Continuing the French Connection
March 10, 2006
URBANA - A twenty-year marriage of minds has been renewed. A ceremonial signing took place on Wednesday, March 1 in the Heritage Room of the College of Agricultural, Consumer and Environmental Sciences library. The signing renews the Memorandum of Understanding that has existed between the University of Illinois and L'Institut Nationale de la Recherche Agronomique (INRA) since the early 1990s.

Headquartered in Paris, INRA is the largest agricultural research institute in Europe. U of I Provost Jesse Delia made introductory remarks along with those who signed the memorandum -- Bernard Charpentier, director of international affairs at INRA, Robert Easter, dean of the College of ACES, and U of I Chancellor Richard Herman.

"Twenty years ago, the Urbana campus and L'Institut Nationale de la Recherche Agronomique began an historic journey," said Chancellor Herman in his opening comments. "At that time, the Berlin Wall still divided Europe. The World Wide Web did not exist. And we had only a dim understanding of the mysteries of DNA. Today, Europe is united as a powerful economic force. We are able to share critical scientific data via the Internet. And U of I researchers and their partners at INRA and elsewhere are sequencing the pig genome for the first time."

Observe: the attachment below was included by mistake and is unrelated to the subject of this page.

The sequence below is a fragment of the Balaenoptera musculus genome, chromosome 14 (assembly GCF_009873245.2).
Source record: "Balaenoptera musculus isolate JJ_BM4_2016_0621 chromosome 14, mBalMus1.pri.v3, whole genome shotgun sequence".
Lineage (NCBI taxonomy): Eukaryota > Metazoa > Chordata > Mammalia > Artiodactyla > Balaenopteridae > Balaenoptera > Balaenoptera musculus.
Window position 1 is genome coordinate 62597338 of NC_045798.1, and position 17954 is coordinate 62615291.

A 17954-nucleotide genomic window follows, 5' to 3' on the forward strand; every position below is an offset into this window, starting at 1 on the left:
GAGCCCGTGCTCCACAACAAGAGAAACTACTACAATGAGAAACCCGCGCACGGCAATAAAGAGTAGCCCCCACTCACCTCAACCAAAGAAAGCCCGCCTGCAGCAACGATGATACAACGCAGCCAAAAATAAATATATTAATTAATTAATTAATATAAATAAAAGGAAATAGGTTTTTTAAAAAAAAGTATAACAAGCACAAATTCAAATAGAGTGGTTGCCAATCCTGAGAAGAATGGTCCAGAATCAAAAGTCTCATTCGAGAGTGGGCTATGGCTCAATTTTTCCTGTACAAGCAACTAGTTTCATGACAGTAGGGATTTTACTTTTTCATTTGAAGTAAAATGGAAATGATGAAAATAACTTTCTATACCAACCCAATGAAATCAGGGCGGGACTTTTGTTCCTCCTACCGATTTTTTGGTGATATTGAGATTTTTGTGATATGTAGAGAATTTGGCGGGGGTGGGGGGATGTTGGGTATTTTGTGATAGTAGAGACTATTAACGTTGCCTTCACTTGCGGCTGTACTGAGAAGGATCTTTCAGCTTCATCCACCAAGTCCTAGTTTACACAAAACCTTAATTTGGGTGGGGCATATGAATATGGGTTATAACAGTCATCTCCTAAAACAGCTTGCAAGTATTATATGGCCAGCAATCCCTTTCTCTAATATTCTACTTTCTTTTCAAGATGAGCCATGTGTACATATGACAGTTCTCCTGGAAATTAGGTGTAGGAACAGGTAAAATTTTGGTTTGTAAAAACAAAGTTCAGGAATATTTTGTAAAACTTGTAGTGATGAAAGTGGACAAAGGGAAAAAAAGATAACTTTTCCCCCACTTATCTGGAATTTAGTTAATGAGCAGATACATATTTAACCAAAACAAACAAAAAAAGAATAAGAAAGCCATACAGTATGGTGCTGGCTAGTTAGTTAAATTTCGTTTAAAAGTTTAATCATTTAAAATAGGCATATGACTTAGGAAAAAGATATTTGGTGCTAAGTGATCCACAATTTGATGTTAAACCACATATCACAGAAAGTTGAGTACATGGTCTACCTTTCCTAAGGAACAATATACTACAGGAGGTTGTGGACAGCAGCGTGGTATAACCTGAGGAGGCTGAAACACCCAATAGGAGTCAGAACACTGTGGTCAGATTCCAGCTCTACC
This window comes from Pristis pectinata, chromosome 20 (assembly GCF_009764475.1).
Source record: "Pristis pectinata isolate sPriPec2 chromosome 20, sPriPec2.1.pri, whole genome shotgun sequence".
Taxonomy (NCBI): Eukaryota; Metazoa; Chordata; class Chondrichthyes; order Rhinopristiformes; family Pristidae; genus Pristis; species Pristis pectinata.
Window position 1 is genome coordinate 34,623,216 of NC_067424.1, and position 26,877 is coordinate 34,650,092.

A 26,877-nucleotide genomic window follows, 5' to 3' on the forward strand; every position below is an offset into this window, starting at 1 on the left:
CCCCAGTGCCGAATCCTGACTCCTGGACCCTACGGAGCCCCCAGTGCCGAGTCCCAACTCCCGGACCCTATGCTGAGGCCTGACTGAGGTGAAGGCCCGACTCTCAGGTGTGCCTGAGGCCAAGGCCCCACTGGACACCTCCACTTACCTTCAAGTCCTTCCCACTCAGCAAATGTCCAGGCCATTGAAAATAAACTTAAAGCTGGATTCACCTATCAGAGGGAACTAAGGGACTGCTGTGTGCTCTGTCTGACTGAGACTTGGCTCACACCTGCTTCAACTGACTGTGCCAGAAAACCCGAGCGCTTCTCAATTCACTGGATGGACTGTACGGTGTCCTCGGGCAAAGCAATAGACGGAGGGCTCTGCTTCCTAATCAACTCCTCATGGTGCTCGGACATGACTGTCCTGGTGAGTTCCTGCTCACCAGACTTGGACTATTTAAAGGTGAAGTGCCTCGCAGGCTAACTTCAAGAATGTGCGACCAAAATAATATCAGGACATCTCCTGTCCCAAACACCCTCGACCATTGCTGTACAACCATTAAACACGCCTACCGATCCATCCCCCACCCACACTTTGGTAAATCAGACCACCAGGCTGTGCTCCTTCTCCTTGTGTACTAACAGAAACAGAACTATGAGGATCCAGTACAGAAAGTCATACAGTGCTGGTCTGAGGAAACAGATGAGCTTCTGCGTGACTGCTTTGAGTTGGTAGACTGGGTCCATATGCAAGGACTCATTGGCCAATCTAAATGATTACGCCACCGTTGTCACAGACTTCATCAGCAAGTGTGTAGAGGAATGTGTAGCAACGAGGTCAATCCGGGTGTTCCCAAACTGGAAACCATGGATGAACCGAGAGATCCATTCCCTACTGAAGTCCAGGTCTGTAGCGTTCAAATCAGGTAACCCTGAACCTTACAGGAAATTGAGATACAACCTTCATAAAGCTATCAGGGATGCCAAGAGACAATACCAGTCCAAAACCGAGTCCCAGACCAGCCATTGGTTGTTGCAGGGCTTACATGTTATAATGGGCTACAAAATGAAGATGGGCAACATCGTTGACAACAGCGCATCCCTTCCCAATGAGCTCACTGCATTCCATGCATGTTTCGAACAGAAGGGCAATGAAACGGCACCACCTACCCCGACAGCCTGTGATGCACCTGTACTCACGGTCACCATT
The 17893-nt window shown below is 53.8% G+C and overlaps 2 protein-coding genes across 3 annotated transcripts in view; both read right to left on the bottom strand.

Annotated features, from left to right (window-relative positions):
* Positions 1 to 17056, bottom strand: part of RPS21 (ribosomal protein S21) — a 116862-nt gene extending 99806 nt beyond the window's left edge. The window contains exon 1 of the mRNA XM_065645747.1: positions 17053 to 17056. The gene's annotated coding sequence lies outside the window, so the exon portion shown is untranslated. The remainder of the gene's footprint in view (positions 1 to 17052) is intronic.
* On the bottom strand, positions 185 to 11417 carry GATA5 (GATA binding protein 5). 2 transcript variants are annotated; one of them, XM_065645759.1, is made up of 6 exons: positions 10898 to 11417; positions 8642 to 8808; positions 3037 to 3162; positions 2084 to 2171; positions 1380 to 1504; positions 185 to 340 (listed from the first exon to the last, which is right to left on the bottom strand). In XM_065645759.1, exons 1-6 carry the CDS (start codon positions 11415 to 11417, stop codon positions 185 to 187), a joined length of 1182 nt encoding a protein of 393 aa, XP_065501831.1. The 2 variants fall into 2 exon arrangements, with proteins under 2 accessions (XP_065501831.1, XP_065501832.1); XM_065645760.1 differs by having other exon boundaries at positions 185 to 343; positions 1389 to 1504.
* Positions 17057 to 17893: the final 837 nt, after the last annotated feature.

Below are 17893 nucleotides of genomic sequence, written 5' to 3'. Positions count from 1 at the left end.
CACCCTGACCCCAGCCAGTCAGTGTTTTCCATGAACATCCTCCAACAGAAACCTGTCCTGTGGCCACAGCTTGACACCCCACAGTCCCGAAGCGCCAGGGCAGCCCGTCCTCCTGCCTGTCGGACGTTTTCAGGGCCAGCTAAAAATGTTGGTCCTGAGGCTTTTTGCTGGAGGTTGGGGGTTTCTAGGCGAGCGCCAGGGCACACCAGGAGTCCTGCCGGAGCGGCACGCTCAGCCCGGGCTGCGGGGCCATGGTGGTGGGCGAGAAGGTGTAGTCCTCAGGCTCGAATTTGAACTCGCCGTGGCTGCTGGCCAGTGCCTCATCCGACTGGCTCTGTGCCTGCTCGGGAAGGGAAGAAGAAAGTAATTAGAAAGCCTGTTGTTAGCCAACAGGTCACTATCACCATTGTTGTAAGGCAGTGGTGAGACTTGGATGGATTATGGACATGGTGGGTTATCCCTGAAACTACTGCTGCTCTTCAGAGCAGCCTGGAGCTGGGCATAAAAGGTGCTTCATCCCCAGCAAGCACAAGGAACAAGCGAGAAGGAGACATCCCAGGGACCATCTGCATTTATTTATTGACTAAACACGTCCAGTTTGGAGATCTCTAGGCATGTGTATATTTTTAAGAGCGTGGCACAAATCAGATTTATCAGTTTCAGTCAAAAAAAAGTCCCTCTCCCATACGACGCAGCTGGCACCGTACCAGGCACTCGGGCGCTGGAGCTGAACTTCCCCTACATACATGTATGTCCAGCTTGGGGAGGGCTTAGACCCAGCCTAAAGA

Herman said that the pig genome sequencing project led by U of I geneticists Lawrence Schook and Jonathan Beever is one of more than 40 collaborative projects between the University of Illinois and French institutions.

In another one of the research projects, U of I animal science geneticist Harris Lewin has been working with Jean-Paul Renard at INRA, Joey-en-Josas, on a pioneering project to determine the genes responsible for normal embryonic and fetal development in cattle. The research involves a high level of planning and collaboration, utilizing state-of-the-art microarray technology developed at UIUC and cattle clones produced at INRA. The research results shed new light on the genomic factors that influence normal embryo development and cloning efficiency in mammals.

The signing took place within the context of a three-day workshop entitled, "Multi-Functionality: Implications for Markets, Trade, and Environment." The workshop addressed policy and economic issues, largely surrounding agriculture and food, that have proven challenging for the United States and France within the larger international economy. The workshop involved a dozen French researchers from INRA and the French National Center for Scientific Research, a representative from the Office of Science and Technology of the French Embassy, and 15 economists and attorneys from UIUC.

Although the cooperation between U of I and INRA has been focused on genomics and biotechnology, the workshop was an effort to broaden the cooperation to an interest in engaging policy, trade and environmental issues.